“If ‘dead’ matter has reared up this curious landscape of fiddling crickets, song sparrows, and wondering [humans], it must be plain even to the most devoted materialist that the matter of which he [or she] speaks contains amazing, if not dreadful, powers.” — Loren Eiseley in The Immense Journey
In opposing the Vietnam War, Senator J. William Fulbright wisely understood: “In a democracy dissent is an act of faith. Like medicine, the test of its value is not in its taste, but in its effects.” Similarly for science. The efficacy of science rests not primarily in its assumptions but in its powerful methodology. Despite the demise of most of science’s once-sacred assumptions (Science’s Sacred Cows–Part I), science remains alive and well. How remarkable!
It’s been said, “In science, truth always wins.” Evolution, Big Bang cosmology, and plate tectonics, each ridiculed when first proposed, are now solidly mainstream. I had not fully appreciated until recently — thanks to the observations of a psychologist friend — what may be the hallmark of scientific methodology: consensus. Scientific protocol institutes enough formalized give and take to forge a high degree of consensus. Consider, for example, the issue of climate change. Despite the complexity of the issue, recent studies (Proceedings of the National Academy of Sciences 2010) reveal that 97 to 98 percent of climate scientists concur with the findings of the International Panel on Climate Change regarding the anthropomorphic origins of current climate instability. That’s a stunning degree of consensus.
By highlighting that science is more robust than its assumptions, I do not mean to levy implicit criticism that science should not have imposed the assumptions that it later cast aside. Most were necessary at the time. The universe is too complex a subject without the imposition of simplifications. But periodically science must jettison its blinders. Two historic moments of profound paradigm shift were the Copernican and Darwinian revolutions. The former dislodged the geocentric and static cosmology of Ptolemy and Aristotle, ultimately replacing it with the heliocentric and dynamic cosmology of today. Similarly, the latter undermined the assumed “stability of species” by demonstrating that biology is also dynamic.
To come clean, my purpose in this series of posts is simple, namely to offer a cautionary tale: Science, be careful what you assume, for in addition to limiting your vision, assumptions carry unintended consequences, some of which are deleterious.
To date, previous posts have discussed the abandonment of four of science’s once-cherished notions: absolute space and time, determinism, dualism, and locality. Two additional posts addressed other assumptions that may be on their last legs: realism and reductionism. This brings us to the last — and most intransigent — of science’s sacred cows: materialism. Materialism is the presumption that all attributes of the cosmos, including human consciousness, derive from the properties of matter. To put it bluntly: matter — or its alter ego, energy — is all there is.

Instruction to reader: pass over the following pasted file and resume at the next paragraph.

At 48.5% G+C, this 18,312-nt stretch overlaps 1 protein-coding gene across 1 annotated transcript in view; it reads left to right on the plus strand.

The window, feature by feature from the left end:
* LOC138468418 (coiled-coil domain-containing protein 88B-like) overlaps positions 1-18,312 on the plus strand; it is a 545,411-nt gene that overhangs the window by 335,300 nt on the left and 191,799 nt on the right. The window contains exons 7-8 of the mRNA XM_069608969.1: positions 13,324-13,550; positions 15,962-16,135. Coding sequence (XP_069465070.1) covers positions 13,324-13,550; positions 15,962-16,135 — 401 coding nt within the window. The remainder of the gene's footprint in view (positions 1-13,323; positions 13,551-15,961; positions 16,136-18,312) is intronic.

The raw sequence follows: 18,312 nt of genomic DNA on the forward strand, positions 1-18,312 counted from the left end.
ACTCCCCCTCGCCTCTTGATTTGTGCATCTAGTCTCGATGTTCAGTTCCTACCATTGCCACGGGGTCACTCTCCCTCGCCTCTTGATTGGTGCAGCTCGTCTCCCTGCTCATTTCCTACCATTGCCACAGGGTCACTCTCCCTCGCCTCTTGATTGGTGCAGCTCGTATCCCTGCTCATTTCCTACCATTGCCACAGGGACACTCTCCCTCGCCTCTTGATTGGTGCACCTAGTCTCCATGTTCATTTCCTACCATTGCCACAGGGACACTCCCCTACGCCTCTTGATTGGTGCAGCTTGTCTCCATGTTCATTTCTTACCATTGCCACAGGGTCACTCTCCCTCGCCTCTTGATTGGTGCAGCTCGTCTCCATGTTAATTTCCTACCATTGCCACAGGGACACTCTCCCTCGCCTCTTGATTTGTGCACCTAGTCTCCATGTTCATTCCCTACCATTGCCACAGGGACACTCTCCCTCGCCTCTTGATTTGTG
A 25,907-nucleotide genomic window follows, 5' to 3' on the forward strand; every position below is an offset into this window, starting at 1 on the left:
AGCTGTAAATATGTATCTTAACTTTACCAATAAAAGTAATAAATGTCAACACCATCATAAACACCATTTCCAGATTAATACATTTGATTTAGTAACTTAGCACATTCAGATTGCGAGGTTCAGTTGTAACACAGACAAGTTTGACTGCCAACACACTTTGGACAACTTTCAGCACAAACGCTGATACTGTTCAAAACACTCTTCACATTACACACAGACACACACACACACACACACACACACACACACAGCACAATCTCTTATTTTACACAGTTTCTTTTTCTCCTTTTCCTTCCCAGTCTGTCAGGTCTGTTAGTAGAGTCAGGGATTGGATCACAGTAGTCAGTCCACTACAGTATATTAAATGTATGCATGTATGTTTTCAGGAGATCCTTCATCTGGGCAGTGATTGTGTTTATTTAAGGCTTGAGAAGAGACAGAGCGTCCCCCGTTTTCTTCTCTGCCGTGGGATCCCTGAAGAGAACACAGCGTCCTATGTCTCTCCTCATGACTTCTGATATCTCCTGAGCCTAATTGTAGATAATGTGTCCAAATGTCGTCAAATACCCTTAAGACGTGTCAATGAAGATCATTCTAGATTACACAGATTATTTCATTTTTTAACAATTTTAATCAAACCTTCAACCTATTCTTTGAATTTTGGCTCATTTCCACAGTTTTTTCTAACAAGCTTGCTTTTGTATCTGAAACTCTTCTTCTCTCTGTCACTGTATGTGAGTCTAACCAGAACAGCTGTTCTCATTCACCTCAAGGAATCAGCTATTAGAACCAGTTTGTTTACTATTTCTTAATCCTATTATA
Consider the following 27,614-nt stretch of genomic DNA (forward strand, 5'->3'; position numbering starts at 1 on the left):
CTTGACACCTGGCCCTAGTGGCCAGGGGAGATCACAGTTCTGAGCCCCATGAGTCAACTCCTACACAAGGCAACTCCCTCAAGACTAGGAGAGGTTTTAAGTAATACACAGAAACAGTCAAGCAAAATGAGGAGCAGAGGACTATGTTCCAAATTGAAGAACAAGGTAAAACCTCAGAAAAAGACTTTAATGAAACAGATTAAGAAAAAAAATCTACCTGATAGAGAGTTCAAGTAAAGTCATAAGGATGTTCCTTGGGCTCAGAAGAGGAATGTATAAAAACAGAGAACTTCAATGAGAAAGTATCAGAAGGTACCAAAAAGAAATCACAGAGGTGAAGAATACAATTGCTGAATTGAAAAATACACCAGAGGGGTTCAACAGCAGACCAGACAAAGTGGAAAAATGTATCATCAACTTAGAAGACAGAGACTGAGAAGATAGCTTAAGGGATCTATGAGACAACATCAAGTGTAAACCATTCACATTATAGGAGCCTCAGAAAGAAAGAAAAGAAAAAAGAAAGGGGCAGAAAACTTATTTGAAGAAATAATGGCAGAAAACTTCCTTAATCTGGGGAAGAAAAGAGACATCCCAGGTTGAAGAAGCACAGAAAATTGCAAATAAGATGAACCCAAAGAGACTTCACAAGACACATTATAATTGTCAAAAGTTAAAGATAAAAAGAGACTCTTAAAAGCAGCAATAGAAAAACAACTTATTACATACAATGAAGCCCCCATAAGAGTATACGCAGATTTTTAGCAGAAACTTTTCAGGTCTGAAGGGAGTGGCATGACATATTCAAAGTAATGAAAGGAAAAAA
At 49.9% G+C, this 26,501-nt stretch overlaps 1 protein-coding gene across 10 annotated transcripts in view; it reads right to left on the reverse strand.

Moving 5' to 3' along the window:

Materialism, I believe, harbors a multitude of sins. Today I’ll argue that the materialistic paradigm is detrimental both to science and to the human condition. And in the final post of the series, we’ll examine some evidence that the paradigm, at long last, is collapsing.
In fairness, materialism is a tacit rather than a formal assumption of modern science. Nevertheless, it remains the prevailing paradigm, especially among many prominent scientists, as the following example illustrates.
On page 14 of Ever Since Darwin (1977), a collection of beautifully written essays by the late evolutionary biologist Stephen Jay Gould, the writer drops a bombshell: “Evolution is purposeless, nonprogressive, and materialistic.” When a scientist of Gould’s gravitas makes such claims, it is tantamount to engraving them in stone.
One wonders why Gould felt the need to interject the sentence. Such assertions, which ultimately lie beyond the ken of science, are more akin to religious dogma than scientific fact. Scientists are often quick to challenge incursions of religion into the domain of science, and rightly so. But those same scientists may be blind to their own infractions. Why should science be wary of overreaching?
Polls show that 46 percent of Americans self-identify as “young-earth creationists” by responding affirmatively to the following statement: “God created human beings pretty much in their present form at one time within the last 10,000 years.” (See http://ncse.com.) Surprisingly, the percentage of affirmative responses has hardly varied in the 30 years since Gallup began conducting the survey. Why do nearly half of Americans reject evolution despite 150 years of substantiating evidence? And why is America, which has produced 270 Nobel laureates — far more than any other country — so anti-science?
I suspect it is because of the cognitive dissonance between science’s intimations of our “purposeless” origins in a “materialistic” cosmos and our own instincts to the contrary. Faced with the choice between “an antiscientific philosophy and an alienating science,” many Americans opt for the former. “Do we really have to make this tragic choice?” pleaded the late Nobel laureate in chemistry, Ilya Prigogine.
In the current era, the choice is indeed “tragic.” There is strong correlation between those who deny evolution and those who deny climate science. Climatologists pull out their hair in frustration at the difficulty of awakening Americans to the seriousness of the crisis. The wake-up call goes unheeded because nearly half the American public is tone-deaf to science. Could science’s “alienating” overreach be partly at fault?